Future buyers of homes in developments such as Austin Road Business Park may have as much as $2,542 collapsed into the price of their home so San Joaquin County can implement and manage a multi-species habitat conservation program.
That’s based on a fee of $12,711 per acre of either agricultural or natural state land. The fee- which the Manteca City Council is expected to adopt Tuesday - is passed on to the county to administer. It is part of a 2001 agreement between cities and environmental groups to avoid costly litigation over habituate conservation.
The fees being put in place for 2013 reflect an 11.6 percent reduction based larger on the drop in property values.
The $2,542 per home cost assumes a standard density of five homes per acre that is typical for a Manteca single family neighborhood.
At 1,049 acres if the entire Austin Road Business Park were to be built out in 2013 developers would have to pay $13.3 million. In reality, the developers would pay the $12,711 per acre feet before specific parts of the overall project can turn dirt. The fee applies to all types of development whether it is housing, business park, retail or land being turned into a city park.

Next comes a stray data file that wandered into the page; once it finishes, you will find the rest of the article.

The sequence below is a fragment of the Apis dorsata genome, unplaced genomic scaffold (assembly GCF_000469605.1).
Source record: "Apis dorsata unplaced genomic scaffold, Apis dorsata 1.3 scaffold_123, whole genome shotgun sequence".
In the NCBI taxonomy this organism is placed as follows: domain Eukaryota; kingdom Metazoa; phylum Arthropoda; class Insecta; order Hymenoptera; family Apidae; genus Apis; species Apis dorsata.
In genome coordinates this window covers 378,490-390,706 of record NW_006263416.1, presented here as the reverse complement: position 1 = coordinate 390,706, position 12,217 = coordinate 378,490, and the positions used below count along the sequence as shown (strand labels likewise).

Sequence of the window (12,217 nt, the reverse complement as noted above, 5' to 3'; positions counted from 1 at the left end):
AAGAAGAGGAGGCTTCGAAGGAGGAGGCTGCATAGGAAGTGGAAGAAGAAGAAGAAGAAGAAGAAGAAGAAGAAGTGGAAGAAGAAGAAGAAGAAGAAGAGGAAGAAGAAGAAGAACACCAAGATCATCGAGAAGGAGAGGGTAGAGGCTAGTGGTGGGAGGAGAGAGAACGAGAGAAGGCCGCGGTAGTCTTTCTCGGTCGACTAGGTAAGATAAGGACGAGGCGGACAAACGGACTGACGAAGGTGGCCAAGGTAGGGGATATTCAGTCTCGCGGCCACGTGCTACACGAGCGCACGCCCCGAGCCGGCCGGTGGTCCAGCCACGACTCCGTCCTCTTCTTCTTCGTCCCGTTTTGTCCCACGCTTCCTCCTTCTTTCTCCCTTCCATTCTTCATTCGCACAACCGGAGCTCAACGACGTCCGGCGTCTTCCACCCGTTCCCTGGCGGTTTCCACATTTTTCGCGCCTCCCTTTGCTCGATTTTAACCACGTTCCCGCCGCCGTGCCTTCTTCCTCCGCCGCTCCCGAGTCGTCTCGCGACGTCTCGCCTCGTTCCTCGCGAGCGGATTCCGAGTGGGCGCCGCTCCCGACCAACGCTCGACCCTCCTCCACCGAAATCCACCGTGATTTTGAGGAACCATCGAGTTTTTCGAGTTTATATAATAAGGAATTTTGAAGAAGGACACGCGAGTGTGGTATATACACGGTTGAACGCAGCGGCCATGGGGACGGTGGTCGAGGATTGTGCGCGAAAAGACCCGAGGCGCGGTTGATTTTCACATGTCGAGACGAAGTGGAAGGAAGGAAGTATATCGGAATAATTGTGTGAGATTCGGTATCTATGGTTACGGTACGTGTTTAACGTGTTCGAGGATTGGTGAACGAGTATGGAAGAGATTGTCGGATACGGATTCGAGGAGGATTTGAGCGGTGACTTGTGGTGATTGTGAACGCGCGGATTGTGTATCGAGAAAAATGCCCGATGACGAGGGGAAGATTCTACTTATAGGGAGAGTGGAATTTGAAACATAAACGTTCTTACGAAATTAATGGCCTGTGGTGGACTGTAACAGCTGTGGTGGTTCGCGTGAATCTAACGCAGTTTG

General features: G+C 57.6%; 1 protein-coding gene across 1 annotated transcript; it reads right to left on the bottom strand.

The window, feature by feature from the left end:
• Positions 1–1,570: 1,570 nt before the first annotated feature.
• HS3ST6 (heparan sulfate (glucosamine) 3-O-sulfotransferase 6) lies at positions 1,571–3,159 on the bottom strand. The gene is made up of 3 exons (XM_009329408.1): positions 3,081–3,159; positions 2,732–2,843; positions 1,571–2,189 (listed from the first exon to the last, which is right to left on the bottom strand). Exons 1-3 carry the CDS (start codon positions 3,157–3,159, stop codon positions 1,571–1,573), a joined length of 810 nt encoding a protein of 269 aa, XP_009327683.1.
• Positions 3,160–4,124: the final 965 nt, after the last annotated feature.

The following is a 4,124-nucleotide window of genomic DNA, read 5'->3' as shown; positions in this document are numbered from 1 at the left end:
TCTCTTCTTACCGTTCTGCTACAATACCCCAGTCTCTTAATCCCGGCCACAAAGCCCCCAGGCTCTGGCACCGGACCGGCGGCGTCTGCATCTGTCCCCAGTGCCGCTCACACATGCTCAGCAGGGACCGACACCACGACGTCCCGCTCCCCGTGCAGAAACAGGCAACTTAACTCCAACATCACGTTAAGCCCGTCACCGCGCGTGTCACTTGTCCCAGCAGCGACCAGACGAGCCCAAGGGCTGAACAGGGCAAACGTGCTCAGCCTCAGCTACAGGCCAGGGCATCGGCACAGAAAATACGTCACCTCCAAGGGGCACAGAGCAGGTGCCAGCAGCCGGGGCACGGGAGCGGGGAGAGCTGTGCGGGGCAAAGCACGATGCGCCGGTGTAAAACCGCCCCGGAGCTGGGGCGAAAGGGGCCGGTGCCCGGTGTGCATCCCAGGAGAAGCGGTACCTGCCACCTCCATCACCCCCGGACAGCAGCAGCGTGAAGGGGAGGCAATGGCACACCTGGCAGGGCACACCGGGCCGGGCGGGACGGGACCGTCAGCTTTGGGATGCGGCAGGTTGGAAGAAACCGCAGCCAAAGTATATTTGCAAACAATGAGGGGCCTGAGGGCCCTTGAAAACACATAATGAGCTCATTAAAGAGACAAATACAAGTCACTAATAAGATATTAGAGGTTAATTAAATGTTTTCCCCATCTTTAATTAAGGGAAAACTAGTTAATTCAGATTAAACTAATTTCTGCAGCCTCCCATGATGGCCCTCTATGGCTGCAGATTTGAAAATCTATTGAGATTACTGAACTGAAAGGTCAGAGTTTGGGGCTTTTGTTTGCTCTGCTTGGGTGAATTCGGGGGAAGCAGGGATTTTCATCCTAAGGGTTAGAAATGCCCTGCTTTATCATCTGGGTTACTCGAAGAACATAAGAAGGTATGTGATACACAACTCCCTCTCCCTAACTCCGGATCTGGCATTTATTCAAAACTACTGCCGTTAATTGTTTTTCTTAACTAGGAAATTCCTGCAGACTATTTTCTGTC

Vineyards, almond orchards and strawberry fields will disappear when the proposed 1,049-acre Austin Road Business Park is fully developed.
The fee applies to any project of 350 acres or more.
The 2013 fee is $1,390 an acre lower than the peak fee of $14,104 in 2009.
Council members in the past have suggested Manteca needs to make every effort to keep the ag preservation and open space money in the Manteca area to improve the quality of life while at the same time protecting farmland, open space and wetlands.
Among possible projects are:
• Planting almond orchards to the west of Highway 99 and the railroad tracks to create a 100-foot deep farming greenbelt between Manteca and Ripon to break up what is one day expected to be continuous urbanization.
• Securing 200 acres and creating wetlands and/or a natural regional park in southwest Manteca near the San Joaquin River. Treated wastewater from the Manteca plant could be used to provide water in summer to create a forest of high water use trees such as willows to generate oxygen while recharging the water table.
• Working in partnership with the Manteca Unified School District to secure a larger parcel for future expansion of school farming operations.
Organizations such as the Land Use Alliance have been proponents of buying farming easement in perpetuity on ag land far away from urban areas. The way it works is existing farmers get paid a lump sum in exchange for deed restricting future use of their property for ag uses only.
Council members would rather see the money collected in Manteca stay in Manteca.